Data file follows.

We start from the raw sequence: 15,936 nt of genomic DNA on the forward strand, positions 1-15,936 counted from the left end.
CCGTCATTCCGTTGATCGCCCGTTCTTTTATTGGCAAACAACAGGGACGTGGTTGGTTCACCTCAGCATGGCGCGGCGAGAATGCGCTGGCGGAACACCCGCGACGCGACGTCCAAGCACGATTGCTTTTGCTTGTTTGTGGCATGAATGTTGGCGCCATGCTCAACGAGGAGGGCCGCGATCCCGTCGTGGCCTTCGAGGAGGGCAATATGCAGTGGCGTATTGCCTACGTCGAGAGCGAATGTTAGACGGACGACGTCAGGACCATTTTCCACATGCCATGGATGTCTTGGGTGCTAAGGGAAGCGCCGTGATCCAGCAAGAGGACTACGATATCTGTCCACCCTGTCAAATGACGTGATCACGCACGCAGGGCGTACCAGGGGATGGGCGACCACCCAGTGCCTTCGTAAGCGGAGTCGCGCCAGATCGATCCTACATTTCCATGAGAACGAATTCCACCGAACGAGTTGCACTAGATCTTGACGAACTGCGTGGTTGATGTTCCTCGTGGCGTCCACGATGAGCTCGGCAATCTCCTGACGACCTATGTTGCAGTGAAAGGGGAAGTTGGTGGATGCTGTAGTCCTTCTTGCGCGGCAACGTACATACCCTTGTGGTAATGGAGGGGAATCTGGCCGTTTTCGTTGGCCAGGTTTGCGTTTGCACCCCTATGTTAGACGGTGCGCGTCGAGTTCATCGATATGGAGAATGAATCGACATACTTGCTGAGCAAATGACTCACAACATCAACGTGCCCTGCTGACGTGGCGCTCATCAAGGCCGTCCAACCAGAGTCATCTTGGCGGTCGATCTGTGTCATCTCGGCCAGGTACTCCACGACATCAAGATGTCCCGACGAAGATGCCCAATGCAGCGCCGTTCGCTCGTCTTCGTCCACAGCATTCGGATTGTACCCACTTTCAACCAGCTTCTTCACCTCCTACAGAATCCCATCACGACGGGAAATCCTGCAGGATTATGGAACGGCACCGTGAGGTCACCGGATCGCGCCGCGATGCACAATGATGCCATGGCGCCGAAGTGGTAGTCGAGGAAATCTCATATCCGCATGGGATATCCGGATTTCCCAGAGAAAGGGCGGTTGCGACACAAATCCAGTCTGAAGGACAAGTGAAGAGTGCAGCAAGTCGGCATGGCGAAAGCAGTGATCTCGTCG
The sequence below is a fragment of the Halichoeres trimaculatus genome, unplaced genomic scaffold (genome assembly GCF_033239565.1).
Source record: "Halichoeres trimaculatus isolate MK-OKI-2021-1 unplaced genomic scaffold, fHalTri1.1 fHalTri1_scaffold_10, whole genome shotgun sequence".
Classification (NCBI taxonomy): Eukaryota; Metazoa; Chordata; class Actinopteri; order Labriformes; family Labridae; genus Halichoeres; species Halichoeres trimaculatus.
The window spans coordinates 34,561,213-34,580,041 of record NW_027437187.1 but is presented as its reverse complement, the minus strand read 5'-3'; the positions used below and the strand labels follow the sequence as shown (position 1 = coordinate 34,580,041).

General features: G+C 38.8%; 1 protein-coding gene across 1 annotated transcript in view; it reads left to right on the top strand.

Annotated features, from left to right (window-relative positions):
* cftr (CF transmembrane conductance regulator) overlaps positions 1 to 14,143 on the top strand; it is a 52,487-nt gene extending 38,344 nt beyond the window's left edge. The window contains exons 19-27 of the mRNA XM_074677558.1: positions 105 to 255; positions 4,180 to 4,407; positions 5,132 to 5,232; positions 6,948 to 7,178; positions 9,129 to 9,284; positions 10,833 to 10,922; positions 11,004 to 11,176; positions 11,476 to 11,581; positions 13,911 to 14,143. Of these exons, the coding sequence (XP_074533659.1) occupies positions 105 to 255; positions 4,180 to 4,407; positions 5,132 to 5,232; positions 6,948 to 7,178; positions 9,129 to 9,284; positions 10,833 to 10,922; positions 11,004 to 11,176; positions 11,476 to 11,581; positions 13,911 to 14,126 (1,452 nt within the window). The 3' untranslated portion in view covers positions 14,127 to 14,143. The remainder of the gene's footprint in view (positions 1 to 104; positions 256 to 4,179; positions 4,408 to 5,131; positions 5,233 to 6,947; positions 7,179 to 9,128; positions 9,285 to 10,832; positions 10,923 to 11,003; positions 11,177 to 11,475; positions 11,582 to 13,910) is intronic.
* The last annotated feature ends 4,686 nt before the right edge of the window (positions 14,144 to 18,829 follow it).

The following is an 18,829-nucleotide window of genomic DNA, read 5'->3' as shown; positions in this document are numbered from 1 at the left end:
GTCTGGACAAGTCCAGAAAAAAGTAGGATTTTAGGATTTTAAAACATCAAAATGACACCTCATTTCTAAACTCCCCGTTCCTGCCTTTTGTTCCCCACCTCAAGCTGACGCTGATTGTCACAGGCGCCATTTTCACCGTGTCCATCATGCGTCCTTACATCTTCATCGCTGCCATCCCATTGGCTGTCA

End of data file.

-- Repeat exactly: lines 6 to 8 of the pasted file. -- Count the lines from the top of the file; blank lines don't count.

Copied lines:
The window spans coordinates 34,561,213-34,580,041 of record NW_027437187.1 but is presented as its reverse complement, the minus strand read 5'-3'; the positions used below and the strand labels follow the sequence as shown (position 1 = coordinate 34,580,041).

General features: G+C 38.8%; 1 protein-coding gene across 1 annotated transcript in view; it reads left to right on the top strand.

Annotated features, from left to right (window-relative positions):